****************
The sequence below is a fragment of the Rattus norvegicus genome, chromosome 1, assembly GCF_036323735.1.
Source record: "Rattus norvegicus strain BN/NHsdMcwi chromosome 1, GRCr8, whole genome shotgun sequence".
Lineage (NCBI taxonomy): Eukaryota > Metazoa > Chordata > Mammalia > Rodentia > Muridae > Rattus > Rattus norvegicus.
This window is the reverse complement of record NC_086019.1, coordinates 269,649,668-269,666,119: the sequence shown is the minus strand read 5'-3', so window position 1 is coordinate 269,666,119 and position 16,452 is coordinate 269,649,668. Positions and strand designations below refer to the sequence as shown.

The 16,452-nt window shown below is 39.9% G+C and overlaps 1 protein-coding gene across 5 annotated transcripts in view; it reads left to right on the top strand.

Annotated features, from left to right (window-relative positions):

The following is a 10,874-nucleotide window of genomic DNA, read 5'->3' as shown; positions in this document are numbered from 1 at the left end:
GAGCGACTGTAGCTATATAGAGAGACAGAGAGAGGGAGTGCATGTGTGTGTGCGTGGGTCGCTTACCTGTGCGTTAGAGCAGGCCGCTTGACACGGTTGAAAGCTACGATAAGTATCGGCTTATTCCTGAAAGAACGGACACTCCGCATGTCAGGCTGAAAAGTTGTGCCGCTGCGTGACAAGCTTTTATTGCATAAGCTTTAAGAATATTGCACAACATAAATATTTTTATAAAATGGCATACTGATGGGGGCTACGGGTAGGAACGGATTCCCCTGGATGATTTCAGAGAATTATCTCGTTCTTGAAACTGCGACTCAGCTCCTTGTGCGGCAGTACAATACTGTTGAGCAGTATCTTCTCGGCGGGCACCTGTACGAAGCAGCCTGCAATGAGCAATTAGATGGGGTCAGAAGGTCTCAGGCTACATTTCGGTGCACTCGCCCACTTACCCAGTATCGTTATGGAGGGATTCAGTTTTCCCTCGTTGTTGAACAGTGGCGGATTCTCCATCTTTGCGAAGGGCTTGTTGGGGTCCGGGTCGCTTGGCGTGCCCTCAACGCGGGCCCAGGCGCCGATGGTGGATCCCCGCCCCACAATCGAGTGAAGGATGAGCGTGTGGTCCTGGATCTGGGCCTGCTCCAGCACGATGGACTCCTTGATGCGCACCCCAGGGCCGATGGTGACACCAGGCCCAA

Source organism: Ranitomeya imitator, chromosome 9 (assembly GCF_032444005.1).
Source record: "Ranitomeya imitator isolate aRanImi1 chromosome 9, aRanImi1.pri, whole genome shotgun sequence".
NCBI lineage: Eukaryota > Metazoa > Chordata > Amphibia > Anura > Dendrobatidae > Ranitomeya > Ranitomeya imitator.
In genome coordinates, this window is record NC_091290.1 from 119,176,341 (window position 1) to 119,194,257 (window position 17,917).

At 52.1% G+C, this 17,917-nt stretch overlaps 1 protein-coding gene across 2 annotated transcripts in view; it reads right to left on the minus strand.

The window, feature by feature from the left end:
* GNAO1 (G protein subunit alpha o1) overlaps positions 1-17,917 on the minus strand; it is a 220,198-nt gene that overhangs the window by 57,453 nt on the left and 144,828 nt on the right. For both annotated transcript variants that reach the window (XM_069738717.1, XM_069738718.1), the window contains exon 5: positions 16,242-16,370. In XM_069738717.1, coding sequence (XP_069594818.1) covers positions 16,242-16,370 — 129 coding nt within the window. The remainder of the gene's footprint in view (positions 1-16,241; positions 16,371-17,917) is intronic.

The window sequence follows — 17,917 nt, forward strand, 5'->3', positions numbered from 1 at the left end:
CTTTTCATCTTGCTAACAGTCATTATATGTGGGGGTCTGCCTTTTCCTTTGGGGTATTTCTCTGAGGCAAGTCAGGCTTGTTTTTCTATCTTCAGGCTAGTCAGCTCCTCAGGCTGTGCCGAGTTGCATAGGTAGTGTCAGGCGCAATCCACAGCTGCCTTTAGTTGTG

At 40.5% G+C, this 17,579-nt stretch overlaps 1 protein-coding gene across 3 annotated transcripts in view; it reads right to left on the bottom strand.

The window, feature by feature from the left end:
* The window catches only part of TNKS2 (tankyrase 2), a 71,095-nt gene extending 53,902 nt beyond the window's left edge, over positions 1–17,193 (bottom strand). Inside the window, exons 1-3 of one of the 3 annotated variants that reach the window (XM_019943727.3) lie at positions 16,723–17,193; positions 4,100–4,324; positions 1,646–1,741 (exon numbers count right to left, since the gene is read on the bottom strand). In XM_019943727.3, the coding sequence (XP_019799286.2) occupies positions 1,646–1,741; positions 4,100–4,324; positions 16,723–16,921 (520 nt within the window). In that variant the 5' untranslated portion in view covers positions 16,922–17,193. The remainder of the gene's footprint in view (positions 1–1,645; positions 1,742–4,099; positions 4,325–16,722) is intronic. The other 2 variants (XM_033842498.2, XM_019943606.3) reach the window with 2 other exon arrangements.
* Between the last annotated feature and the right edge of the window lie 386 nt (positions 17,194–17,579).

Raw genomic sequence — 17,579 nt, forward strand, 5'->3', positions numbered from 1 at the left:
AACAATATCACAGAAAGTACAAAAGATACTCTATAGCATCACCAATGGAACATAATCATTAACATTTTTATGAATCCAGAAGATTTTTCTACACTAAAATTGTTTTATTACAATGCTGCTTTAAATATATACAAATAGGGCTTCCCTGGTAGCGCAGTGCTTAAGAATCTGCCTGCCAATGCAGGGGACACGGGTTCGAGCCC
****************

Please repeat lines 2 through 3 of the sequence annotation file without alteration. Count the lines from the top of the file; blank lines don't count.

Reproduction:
Source record: "Rattus norvegicus strain BN/NHsdMcwi chromosome 1, GRCr8, whole genome shotgun sequence".
Lineage (NCBI taxonomy): Eukaryota > Metazoa > Chordata > Mammalia > Rodentia > Muridae > Rattus > Rattus norvegicus.